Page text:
My 'arson' threat reaps 'reward'
It was a spring day in 1993. Everything was wrong in my world. My husband was in Shady Lane Nursing Home, having several seizures a day sometimes, often so severe it seemed he was not going to revive, so they called me and I would rush in.
I was in the process of selling the farm (cleaning a five-bedroom house out of 46 years worth of possessions), and finding an apartment to rent.
A shoulder never stopped hurting, the result of a rotary cuff injured from many times pulling my husband up after a fall. Did I mention my car, not that old, threatened to stop every 20 miles? It left mechanics in several garages scratching their heads for the problem.
When a doctor said, "Hey, you're headed for a breakdown," I didn't have time to be tranquil and burned his prescription.
Now that you've got the picture, I'll tell you what happened: Tired, after putting in a full day at work and almost sleepless nights, I stopped off on my way home at a local business to pay a bill.
Making small-talk, I mentioned that days were not long enough, that I had to get home and wipe up a kitchen floor that had been sorely neglected amid all the big problems. I ended the conversation saying, "Maybe I'll just burn the joint down."
This left a secretary, fairly new in town, in a quandary. One of her customers sounded violent, threatening to burn her house down. What should she do? The papers are full of such stories all the time. She might even shoot herself.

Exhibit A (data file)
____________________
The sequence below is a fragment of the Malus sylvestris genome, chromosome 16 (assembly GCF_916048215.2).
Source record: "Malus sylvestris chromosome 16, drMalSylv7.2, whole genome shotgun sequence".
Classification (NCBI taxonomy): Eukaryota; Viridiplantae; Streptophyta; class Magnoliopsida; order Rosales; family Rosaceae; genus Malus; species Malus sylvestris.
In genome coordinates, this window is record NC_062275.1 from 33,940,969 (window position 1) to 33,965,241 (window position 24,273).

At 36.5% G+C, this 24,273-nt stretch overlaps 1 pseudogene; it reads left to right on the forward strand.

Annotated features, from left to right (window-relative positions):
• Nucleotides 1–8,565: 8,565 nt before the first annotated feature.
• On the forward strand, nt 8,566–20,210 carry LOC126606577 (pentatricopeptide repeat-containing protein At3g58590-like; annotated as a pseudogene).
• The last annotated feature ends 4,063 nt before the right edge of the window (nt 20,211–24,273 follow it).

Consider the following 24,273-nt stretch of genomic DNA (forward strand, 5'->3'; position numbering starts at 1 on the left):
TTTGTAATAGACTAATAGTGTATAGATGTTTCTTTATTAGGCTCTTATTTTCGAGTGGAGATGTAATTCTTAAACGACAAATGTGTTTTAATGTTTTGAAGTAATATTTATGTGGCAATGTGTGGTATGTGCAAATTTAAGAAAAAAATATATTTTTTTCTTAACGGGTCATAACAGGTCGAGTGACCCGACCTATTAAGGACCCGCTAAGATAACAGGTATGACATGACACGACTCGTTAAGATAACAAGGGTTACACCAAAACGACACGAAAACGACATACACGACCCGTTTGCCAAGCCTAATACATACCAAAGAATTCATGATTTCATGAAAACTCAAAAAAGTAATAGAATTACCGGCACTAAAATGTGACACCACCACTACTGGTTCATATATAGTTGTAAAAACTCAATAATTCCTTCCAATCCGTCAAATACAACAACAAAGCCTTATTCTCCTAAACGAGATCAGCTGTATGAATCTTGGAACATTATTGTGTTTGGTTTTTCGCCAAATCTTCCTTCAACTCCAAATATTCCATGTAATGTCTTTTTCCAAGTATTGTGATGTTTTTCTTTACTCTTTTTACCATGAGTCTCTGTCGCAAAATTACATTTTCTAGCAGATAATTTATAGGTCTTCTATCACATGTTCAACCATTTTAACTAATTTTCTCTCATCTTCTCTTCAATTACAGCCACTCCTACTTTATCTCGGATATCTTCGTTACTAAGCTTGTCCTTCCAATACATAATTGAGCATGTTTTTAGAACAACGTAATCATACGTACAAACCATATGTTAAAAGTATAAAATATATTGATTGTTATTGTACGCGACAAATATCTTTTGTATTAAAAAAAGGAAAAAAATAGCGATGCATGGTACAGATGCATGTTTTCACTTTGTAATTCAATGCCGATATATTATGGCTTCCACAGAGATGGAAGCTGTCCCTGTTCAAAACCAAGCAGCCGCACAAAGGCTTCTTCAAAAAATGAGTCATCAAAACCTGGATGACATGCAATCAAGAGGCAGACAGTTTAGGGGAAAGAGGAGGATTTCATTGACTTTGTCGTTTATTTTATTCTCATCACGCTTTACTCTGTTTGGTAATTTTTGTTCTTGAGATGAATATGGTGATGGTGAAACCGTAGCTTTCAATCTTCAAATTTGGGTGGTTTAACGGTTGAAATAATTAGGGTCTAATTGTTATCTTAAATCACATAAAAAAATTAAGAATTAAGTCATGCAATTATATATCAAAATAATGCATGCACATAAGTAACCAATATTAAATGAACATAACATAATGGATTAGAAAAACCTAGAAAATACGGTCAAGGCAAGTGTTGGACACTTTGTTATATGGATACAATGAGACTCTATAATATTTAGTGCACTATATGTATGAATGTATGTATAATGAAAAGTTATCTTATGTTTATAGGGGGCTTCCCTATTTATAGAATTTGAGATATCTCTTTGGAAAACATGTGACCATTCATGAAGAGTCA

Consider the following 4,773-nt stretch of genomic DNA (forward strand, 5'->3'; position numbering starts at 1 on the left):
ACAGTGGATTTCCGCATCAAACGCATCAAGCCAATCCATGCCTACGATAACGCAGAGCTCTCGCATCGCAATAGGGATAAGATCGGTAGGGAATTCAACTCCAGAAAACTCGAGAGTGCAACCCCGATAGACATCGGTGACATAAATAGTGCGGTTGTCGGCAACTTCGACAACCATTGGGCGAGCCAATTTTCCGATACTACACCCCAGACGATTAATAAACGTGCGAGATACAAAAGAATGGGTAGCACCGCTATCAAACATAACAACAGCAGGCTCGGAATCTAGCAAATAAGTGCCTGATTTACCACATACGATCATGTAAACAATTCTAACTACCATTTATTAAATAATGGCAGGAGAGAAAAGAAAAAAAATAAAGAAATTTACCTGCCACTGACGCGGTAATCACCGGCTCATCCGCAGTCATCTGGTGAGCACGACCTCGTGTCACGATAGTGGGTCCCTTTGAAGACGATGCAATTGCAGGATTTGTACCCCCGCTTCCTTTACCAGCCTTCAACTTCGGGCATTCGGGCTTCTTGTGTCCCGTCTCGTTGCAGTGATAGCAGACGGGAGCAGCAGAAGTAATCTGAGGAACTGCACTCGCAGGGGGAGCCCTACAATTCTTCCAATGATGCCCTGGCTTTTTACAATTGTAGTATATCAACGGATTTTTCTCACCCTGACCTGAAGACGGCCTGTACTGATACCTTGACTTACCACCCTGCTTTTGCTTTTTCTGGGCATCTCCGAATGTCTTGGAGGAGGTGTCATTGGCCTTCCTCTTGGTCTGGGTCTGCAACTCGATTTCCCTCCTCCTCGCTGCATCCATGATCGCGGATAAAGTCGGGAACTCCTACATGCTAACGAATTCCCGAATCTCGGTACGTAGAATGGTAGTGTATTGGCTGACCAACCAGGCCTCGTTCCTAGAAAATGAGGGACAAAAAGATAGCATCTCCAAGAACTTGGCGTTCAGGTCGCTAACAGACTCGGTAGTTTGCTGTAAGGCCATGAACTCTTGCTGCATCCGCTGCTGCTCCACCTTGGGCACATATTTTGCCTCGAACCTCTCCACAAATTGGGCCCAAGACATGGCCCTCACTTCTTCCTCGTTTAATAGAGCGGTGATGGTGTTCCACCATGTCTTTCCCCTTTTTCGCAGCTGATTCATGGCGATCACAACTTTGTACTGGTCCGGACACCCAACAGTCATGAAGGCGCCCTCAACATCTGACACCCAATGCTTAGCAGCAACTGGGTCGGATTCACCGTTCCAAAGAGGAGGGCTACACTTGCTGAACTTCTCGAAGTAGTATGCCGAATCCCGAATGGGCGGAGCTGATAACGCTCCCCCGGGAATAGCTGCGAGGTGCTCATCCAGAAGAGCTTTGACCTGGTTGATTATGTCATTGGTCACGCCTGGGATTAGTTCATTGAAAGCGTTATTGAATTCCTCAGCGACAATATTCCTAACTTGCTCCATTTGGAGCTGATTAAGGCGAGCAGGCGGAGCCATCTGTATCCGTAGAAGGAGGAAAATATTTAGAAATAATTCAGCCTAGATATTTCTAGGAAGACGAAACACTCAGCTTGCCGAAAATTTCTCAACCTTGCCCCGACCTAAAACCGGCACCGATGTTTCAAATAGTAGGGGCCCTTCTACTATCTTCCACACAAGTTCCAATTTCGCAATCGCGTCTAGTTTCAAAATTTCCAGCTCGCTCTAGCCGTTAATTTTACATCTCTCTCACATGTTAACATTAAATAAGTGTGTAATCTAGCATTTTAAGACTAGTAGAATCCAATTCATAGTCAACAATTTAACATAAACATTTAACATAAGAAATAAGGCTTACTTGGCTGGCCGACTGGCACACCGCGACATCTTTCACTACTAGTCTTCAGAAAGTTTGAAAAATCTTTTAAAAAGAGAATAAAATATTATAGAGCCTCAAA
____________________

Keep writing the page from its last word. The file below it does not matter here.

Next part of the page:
The secretary settled on calling Mike Gibson, Shady Lane administrator, who knows my kids. After hearing the problem, I assume Mike said "Ethelyn? I talked to her this morning. She did, huh? Hmmmm, I didn't think she sounded any fuzzier than usual, but I know she has a lot of problems. I'll check in with Arlen, thanks."
During the next several hours 18 long distance calls were made back and forth between kids, grandkids, neighbors and a doctor. They called everybody but the dog catcher and me.
They'd say, "Hi, have you seen mom/Ethelyn lately? Did she seem like always? Sounds like she's been sayin', you know, some funny things. Yeah, I hear what you're sayin'. With her, it is kind of hard to tell."
The next morning, a Saturday, they all descended. They came with casseroles to bake or freeze, dug into my desk to see where I stood with my bills since my mind had gone bad, said, "Don't you worry none, mom. We're here now. We'll get all this straightened out an' do your business for you from now on. You just ask us 'cause we're going to take care of everything."
By mid-afternoon I'd had enough. I yelled: "What's the matter with you kids? You are all crazier than a batch of bed bugs!"
Dead silence, then one of them said: "She must be getting better. She sounds like always to me."
A bit of explanation and, after a long laugh, it got straightened out. I was never so glad to see a bunch leave in my life.
I kept the food they'd brought me, put the papers where they belonged back in my desk, and took a nap. The following week a car less than a year old took the place of the lemon I had been trying to drive.
Actually, the secretary was a very caring person, interested in others. I should have brought her roses.
The moral to this story is whenever things seem to keep crowding in, when you can't handle one more thing, threaten to burn your house down.
Then again, don't.